By Jamiel Lynch and Jamie Gumbrecht, CNN
(CNN) — In a lawsuit filed on Wednesday, a Louisiana woman is claiming she has suffered severe injuries due to her use of Ozempic and Mounjaro, which were prescribed by her doctor. The two injectable medications, developed to manage diabetes, have gained popularity for weight loss.
Attorneys for Jaclyn Bjorklund claim that the 44-year-old woman used Ozempic for more than a year until around July 2023 and then began using Mounjaro. She is suing the makers of both drugs, Novo Nordisk and Eli Lilly, for failing to warn of the risk of severe gastrointestinal events that could be caused by taking the medications.
“As a result of using Defendants’ Ozempic and Mounjaro, Plaintiff was caused to suffer from severe gastrointestinal events, and as a result sustained severe and permanent personal injuries, pain, suffering, and emotional distress, and incurred medical expenses,” the lawsuit alleges.
Bjorklund has suffered from “severe vomiting, stomach pain, gastrointestinal burning, being hospitalized for stomach issues on several occasions including visits to the emergency room, teeth falling out due to excessive vomiting, requiring additional medications to alleviate her excessive vomiting, and throwing up whole food hours after eating,” it adds.
The lawsuit claims that the two companies, Novo Nordisk and Eli Lilly, “knew of the association between the use of GLP-1 receptor agonists and the risk of developing severe gastrointestinal issues, including gastroparesis and gastroenteritis.”
Their “failure to disclose information that they possessed regarding the association between the use of GLP-1 receptor agonists and the risk of developing severe gastrointestinal issues, including gastroparesis and gastroenteritis, rendered the warnings for this medication inadequate,” it continues.
Vomiting and abdominal pain are both listed as possible adverse events on prescribing information for Ozempic and Mounjaro, and the lawsuit does not say whether Bjorklund was diagnosed with gastroparesis — stomach paralysis.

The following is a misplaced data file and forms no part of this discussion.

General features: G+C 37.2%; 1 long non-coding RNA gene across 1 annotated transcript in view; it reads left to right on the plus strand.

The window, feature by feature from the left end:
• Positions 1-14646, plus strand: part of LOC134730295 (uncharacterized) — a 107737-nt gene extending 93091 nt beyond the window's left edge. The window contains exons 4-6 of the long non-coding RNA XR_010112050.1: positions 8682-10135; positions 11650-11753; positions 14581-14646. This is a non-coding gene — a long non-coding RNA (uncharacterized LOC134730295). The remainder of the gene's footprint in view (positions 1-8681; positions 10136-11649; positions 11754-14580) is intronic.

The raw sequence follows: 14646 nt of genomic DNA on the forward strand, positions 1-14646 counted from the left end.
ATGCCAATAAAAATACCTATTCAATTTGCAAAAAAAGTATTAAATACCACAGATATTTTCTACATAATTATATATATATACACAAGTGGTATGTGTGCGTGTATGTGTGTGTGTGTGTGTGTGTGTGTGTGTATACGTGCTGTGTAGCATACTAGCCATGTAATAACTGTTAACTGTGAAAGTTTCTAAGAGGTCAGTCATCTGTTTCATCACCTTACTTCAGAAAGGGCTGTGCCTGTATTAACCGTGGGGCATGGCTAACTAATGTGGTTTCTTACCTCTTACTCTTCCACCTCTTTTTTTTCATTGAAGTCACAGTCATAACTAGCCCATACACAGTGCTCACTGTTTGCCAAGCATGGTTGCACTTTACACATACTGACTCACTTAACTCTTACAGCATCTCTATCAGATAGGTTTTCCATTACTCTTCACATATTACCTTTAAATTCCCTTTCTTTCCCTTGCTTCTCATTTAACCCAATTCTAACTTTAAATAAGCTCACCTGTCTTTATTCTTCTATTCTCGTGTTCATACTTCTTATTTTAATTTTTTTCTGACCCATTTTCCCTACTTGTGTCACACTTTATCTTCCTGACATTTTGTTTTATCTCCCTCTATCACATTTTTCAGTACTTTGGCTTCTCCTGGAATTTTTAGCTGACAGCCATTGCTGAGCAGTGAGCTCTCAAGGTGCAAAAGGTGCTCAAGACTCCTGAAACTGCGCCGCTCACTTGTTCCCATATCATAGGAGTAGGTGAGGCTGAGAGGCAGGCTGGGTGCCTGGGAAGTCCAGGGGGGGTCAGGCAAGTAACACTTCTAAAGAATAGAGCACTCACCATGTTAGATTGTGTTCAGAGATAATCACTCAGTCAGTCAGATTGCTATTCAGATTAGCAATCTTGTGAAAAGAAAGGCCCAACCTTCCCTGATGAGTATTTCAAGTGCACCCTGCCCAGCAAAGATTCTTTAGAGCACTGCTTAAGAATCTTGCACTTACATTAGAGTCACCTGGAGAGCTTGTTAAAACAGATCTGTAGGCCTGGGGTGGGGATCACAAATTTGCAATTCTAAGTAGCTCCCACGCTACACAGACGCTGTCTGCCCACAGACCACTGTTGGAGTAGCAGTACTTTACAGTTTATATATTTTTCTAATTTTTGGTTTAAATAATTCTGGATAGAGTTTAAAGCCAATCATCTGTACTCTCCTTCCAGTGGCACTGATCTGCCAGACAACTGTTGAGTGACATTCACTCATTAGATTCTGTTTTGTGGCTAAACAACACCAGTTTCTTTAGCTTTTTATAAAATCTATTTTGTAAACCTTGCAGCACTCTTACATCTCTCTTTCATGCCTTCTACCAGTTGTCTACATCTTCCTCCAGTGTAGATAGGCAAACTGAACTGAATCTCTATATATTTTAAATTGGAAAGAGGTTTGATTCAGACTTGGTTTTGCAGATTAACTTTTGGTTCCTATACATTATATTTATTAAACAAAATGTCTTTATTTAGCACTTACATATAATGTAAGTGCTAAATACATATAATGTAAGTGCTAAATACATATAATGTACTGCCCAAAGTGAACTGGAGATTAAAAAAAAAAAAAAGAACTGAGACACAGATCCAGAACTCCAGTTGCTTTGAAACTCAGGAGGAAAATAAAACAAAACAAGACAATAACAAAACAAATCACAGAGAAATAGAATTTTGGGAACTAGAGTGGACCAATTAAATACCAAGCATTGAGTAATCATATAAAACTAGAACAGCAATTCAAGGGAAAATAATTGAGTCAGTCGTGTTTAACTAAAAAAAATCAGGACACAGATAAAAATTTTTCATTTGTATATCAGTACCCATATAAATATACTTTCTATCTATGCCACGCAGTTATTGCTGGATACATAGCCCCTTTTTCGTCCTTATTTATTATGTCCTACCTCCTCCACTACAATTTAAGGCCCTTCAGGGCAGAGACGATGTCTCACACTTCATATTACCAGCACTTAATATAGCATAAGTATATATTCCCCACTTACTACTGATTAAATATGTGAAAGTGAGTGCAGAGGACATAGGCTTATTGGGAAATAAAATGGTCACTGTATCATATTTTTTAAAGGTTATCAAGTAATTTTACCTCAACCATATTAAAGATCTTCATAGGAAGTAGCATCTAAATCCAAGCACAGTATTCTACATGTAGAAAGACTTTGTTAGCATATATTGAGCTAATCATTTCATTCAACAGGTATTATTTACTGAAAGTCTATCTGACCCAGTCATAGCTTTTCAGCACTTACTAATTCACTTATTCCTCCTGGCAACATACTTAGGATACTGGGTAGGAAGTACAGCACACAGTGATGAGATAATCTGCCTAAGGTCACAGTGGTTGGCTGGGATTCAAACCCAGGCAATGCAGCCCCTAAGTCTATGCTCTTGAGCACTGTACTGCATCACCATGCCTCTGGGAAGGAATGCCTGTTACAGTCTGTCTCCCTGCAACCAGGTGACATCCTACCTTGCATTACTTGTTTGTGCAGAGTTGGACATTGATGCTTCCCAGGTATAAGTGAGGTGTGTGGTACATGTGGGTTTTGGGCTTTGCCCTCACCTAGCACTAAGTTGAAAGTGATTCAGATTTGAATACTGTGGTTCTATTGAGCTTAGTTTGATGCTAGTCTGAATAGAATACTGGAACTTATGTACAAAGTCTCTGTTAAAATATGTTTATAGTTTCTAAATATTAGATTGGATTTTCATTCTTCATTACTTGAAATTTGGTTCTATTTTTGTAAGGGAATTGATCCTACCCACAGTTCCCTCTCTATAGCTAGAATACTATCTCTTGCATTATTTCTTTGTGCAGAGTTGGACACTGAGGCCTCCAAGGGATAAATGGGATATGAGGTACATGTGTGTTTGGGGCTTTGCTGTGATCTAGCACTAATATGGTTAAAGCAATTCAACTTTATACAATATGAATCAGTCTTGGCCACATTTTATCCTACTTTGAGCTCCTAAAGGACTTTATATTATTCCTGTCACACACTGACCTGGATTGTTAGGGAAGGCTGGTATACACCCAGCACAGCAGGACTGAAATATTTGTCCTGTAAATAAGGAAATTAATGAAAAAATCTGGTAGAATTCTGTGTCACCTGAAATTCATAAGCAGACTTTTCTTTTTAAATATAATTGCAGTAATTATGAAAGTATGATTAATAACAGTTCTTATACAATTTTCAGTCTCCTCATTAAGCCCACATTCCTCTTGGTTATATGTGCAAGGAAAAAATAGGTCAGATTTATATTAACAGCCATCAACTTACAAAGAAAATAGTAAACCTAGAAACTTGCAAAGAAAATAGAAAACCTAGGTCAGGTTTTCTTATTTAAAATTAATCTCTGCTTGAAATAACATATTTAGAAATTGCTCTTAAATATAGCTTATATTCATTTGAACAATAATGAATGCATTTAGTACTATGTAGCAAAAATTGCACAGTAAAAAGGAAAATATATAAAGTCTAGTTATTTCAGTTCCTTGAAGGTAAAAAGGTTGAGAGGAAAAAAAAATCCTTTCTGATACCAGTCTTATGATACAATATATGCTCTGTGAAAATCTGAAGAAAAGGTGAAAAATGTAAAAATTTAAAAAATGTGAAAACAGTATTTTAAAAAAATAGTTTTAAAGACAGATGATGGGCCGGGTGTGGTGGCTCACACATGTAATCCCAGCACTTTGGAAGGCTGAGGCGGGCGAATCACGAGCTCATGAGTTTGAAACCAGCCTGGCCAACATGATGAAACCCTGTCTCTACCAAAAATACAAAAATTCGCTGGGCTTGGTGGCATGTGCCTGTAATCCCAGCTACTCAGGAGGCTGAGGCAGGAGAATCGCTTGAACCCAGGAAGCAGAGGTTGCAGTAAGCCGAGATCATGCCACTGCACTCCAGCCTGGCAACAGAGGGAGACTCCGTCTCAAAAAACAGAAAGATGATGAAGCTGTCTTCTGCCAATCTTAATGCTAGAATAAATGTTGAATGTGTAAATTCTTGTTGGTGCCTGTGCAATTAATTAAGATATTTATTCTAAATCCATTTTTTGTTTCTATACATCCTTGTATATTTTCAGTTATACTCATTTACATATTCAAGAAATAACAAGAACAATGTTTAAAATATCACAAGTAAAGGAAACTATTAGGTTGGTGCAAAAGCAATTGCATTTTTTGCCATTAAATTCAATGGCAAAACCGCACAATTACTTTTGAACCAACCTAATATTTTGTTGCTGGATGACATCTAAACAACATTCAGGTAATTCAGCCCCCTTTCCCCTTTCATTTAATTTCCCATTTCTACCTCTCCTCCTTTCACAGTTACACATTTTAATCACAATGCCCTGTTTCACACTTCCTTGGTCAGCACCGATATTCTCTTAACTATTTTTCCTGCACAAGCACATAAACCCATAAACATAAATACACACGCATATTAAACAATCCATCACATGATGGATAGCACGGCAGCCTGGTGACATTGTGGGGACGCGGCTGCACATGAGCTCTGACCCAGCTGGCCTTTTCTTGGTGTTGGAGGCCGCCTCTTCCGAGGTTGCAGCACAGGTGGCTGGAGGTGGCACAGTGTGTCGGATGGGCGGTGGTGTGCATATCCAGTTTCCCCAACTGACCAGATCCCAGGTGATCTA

The lawsuit is seeking compensatory and punitive damages for past and future pain and suffering Bjorklund will have including health care costs and medical monitoring as well as her attorney’s fees and court costs.
Novo’s Ozempic and a similar drug, Wegovy, utilize the same medication, semaglutide. Eli Lilly’s Mounjaro uses tirzepatide. These and other drugs in this family, which includes medications like liraglutide, work by mimicking a hormone that’s naturally made by the body, GLP-1, that slows the passage of food through the stomach, which helps people feel fuller longer.
Separately from the new lawsuit, CNN has reported on warnings from patients and doctors of gastroparesis and other side effects after taking Wegovy and Ozempic for weight loss or diabetes.
Stomach paralysis, or the slowing of the stomach from emptying, may lead to nausea and vomiting in some patients. It can have many causes, including diabetes, which is a reason many people take drugs. Women are known to be at higher risk for the condition.
Doctors told CNN that more cases are coming to light as the popularity of the drugs has soared. In a statement before the lawsuit, the US Food and Drug Administration told CNN it had “received reports of gastroparesis with semaglutide and liraglutide, some of which documented the adverse event as not recovered after discontinuation of the respective product at the time of the report.”
Ozempic’s prescribing information says the most common adverse events related to the drug are nausea, vomiting, diarrhea, abdominal pain and constipation. Under a section on drug interactions, it says that Ozempic delays gastric emptying, which may impact absorption of oral medications.
Mounjaro’s prescribing information also says nausea, diarrhea, decreased appetite, vomiting, constipation, dyspepsia, and abdominal pain are the most common adverse events, and that Mounjaro delays gastric emptying, which may impact medication absorption.
In a statement to CNN responding to stomach paralysis concerns prior to the lawsuit, Novo Nordisk, the maker of Ozempic and Wegovy, said, “Gastrointestinal (GI) events are well-known side effects of the GLP-1 class. For semaglutide, the majority of GI side effects are mild to moderate in severity and of short duration. GLP-1’s are known to cause a delay in gastric emptying, as noted in the label of each of our GLP-1 RA medications. Symptoms of delayed gastric emptying, nausea and vomiting are listed as side effects.”
Responding to the new lawsuit, a spokesperson for Novo Nordisk told The Hill, “Patient safety is of utmost importance to Novo Nordisk. “We are continuously monitoring the safety profile of our products and collaborate closely with authorities to ensure patient safety, including adequate information on gastrointestinal side effects in the label.”
In a statement obtained by The Hill, a spokesperson for Eli Lilly, maker of Mounjaro, said that patient safety is the company’s “top priority,” and that they “actively engage in monitoring, evaluating and reporting safety information for all our medicines,” the news outlet reported.
CNN has reached out to both Novo Nordisk and Eli Lilly for comment on the lawsuit.
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